SAMPLE 1: “Following apparent lack of diligence on the part of IPOs at FESTAC Police Station and Gender Unit to arrest the suspect, I paid someone to keep a close watch at his residence and discovered that he had started removing his household properties in a suspected bid to pack out of the house and evade arrest…But when, on Saturday, March 23, 2019, I received information that someone came with a truck to evacuate Sochi Oba’s remaining properties, I called an officer at FESTAC Police Station, identified as Inspector Kate, who claimed she was not in the office and could not attend to any request. Later I called the police at Ago Police Station and two officers promptly responded and arrested the man and two others along with the truck containing the properties to FESTAC Police Station.”(Abduction, Rape, Murder, Land-Grabbing, Sunday Vanguard, 14 April, 2019)
The word properties occurs three times in its plural form as follows: ‘removing his household properties’; ‘evacuate Sochi Oba’s remaining properties’; ‘the truck containing the properties’. Have you noticed that the word properties in each case is used in reference to personal, movable, household effects? Here lies the problem. The writer/speaker seems to be unaware of the important distinction between the use of the word property as a collective, non-count noun and its use as a countable.
There are two basic ways of regarding the word.
Whenever we use the word property to refer personal effects or movable items such as shoes, clothes, furniture, television sets, fridges, generators, and even motor cars, we should use it in its singular form. No matter the volume or quantity of such items, the word property should remain in its singular form and the choice of verb should be singular. Please read the following sentences: 1) The landlord has seized the tenant’s property kept in two rooms, saying he won’t release it until and unless he pays all his debt. 2) No matter how long you stay in the UK, your property will remain in this room and it will be intact. 3) Before I woke up, he had gathered all his property and travelled back to our home town. 4) Since he owns little property, he doesn’t need more than one room. 5) Fire destroyed the entire house including his sister’s property kept in one of the rooms. 6) His property consists of a few items all of which are kept in one huge bag. 7) After working for two years, his property is so much that he needs to rent a second room. 8) Thieves broke into the room and made away with almost all his property. 9) He has found a new house and his children are helping to carry her property to the new place. 10) Two trucks carried his property to his newly built house. 11) In those days, slaves were considered part of the personal property of rich men. 12) Shoes and shirts are the most prominent elements of my property.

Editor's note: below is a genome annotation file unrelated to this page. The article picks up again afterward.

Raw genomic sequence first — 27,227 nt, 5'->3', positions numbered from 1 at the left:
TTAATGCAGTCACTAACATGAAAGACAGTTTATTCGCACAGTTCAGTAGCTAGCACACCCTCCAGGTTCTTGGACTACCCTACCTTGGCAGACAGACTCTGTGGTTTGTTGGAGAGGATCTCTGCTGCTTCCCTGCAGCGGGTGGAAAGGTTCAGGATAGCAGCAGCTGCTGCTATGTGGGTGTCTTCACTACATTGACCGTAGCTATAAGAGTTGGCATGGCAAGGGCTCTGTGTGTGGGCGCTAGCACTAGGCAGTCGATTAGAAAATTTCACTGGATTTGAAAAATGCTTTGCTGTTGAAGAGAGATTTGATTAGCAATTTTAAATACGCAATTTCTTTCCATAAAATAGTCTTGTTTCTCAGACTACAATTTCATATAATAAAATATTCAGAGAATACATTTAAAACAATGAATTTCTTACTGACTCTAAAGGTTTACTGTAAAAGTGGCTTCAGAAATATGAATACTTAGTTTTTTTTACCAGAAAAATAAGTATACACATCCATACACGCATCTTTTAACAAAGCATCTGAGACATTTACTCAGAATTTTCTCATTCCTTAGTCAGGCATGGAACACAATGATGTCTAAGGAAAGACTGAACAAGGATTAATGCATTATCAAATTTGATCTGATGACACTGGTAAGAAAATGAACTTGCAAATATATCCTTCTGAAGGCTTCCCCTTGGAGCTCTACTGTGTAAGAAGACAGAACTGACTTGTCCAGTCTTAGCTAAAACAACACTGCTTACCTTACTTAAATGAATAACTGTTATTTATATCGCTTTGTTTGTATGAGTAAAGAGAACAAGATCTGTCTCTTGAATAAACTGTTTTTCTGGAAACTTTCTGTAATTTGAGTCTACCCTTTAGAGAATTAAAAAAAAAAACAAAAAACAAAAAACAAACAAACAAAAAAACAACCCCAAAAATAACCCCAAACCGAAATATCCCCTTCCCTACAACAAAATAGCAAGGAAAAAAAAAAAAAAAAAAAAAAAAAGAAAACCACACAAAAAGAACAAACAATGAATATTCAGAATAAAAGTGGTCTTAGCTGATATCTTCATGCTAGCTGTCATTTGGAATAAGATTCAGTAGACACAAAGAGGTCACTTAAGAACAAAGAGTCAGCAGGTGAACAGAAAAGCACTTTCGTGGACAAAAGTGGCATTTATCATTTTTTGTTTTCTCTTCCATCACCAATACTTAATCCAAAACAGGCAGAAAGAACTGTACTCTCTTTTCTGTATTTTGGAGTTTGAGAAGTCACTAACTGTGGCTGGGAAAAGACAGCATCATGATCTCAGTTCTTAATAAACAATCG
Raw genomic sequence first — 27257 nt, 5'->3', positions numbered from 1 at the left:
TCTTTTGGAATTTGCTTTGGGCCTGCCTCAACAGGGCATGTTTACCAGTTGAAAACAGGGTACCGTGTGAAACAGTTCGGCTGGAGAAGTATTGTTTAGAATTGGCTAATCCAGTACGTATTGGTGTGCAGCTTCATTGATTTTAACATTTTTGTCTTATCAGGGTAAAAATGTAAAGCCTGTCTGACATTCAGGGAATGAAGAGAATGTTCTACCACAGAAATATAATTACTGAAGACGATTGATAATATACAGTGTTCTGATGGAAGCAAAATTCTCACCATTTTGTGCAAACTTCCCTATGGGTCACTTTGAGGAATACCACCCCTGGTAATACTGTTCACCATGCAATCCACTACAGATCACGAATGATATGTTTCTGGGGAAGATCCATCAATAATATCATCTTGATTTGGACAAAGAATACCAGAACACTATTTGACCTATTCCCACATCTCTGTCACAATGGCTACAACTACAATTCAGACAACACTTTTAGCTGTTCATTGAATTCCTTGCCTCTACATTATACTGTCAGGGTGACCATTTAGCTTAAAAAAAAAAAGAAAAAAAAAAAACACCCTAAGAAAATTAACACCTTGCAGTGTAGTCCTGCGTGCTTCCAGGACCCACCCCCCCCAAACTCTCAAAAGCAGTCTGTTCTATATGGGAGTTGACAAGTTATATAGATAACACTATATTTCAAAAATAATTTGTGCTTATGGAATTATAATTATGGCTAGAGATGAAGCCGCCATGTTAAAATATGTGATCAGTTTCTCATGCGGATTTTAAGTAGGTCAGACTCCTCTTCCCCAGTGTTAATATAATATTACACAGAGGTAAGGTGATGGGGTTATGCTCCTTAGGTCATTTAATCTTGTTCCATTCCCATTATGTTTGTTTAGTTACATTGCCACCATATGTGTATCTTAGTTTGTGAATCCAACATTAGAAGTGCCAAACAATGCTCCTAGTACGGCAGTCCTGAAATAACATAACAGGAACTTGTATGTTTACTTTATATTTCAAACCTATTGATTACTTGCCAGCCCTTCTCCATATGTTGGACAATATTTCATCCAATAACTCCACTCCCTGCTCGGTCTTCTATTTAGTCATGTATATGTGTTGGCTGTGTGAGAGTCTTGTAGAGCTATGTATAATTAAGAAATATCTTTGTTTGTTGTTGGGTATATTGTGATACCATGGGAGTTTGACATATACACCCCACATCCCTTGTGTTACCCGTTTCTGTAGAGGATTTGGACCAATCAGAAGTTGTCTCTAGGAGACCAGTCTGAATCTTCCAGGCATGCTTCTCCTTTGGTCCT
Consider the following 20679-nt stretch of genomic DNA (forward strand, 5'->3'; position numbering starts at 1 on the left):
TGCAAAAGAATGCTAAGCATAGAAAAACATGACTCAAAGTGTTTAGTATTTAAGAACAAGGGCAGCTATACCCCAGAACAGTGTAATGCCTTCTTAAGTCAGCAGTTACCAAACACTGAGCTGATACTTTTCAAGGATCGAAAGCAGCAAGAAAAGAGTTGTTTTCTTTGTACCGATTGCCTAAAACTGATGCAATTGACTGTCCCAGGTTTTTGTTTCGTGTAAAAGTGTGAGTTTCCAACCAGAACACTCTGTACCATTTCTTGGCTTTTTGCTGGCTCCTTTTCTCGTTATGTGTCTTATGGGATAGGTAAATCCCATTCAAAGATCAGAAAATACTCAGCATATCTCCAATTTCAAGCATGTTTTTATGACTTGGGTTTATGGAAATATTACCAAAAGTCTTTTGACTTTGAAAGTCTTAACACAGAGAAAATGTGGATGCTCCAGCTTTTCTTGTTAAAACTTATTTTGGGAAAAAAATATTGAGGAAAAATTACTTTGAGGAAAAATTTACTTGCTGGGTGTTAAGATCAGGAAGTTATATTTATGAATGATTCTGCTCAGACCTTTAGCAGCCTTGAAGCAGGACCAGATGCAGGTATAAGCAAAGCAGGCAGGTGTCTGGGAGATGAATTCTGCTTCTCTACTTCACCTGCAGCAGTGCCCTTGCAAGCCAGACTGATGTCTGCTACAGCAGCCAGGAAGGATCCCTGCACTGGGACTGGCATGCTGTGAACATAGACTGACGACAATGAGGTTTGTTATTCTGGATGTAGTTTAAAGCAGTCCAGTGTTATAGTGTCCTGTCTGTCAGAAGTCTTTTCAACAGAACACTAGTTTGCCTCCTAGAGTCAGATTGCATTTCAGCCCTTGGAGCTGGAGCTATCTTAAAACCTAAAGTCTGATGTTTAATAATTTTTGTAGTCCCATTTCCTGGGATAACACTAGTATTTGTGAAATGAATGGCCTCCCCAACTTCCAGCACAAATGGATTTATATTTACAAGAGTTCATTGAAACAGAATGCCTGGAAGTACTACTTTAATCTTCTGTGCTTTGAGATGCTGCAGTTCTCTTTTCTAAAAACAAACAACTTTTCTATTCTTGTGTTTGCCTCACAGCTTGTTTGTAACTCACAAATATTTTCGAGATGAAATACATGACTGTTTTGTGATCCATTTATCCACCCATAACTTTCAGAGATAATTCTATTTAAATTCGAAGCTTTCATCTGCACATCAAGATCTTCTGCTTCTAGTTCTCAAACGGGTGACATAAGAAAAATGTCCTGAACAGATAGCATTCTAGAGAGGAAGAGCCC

The word property has been used in its singular form in each of those sentences because it is about personal effects, household items, movable belongings. However, when the word is employed in reference to land and houses, it can be used in the singular sense if the reference is to a singular item or in the plural if the reference is to two or more items. Indeed, whenever the word property is used in the plural by knowledgeable people, the assumption is that the reference is to land/houses. It should not be used in the plural sense if the reference is to personal effects as discussed and illustrated earlier.
Now read the following sentences: 1) The government has decided to sell all its properties in the choicest parts of the country. 2) Properties are more expensive in Lagos than in any other part of Nigeria. 3) I have three uncles who are into the business of buying and selling of properties. 4) There is an uncompleted property which the owner wants to sell at a moderate price. 5) I have refused to buy that property because it is too close to a stream. 6) The prosecution has alleged that the politically exposed persons have acquired the said properties with the proceeds of corruption. 7) Only teachers are allowed to buy and own properties in the estate. 8) I want to acquire a property in an exclusive area. 9) He rejected the property because it was too close to the police barracks. 10) Being in a marshy and undeveloped area, the property should not be expensive.
Sample 2: “He also told well-to-do Nigerians to spare a thought for the downtrodden stating that all the wealth they have acquired are better deployed lifting lives.”(Abiara Makes Case for the Less-Privileged, The Nation, 24 February, 2019)
I draw readers’ attention to the verb-form (are) which occurs in the context: “are better deployed.” It is incontrovertible that this verb form (are) is plural. That being so, it has to be preceded somewhere in the structure by a plural noun to which it is grammatically and logically related. The only noun with which the verb-slot has logical and grammatical relationship is wealth. The user’s choice of the plural verb-form is predicated on his assumption that the word wealth is a plural noun.
The erroneous assumption is probably reinforced by the modifier/quantifier all: all the wealth. This is a false assumption. No wealth can be so huge that we will be compelled in our reference to it to change its status from uncountable to countable. The quantity of truth or information or strength or love or hatred or goodness or faith cannot change its status from the singular to the plural. We have to be thoroughly familiar with the nature/status of each word we are using. The error could also have arisen from the presence of the plural pronoun (they) so close to the word wealth. Grammatical and lexical choices should be based on facts and not on uninformed assumptions.